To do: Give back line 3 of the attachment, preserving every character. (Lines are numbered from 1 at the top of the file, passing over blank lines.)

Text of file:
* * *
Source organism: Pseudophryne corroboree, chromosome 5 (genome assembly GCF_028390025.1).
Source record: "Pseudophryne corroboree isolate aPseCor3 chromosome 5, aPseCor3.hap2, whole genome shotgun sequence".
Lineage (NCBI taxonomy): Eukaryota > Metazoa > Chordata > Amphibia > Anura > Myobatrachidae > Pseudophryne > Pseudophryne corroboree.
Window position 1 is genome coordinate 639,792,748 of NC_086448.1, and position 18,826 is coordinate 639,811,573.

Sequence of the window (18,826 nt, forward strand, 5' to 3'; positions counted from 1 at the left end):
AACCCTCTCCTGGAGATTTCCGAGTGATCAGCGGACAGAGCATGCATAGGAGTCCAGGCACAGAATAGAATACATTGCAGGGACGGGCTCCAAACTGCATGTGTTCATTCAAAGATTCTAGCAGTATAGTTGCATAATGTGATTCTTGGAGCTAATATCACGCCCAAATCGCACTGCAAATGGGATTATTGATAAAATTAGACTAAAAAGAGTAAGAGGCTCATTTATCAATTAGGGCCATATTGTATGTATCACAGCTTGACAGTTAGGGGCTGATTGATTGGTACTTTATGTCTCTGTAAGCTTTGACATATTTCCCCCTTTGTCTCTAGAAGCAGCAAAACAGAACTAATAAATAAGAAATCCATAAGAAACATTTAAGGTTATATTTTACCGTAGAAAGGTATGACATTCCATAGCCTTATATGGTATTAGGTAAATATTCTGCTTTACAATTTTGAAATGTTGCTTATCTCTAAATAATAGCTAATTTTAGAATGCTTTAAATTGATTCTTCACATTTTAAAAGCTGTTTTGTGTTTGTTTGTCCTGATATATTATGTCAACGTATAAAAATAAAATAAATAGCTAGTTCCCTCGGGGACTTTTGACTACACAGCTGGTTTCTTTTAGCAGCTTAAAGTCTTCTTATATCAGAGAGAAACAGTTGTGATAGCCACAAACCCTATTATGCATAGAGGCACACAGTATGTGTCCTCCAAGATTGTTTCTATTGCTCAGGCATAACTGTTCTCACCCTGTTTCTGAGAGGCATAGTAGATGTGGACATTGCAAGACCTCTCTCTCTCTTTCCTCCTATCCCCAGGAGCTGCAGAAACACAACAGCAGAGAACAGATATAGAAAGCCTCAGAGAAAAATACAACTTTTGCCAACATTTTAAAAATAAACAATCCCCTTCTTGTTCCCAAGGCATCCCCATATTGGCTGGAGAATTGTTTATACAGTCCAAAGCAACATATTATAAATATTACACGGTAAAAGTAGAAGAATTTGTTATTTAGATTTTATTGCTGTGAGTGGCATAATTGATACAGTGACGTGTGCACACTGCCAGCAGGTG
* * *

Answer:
Lineage (NCBI taxonomy): Eukaryota > Metazoa > Chordata > Amphibia > Anura > Myobatrachidae > Pseudophryne > Pseudophryne corroboree.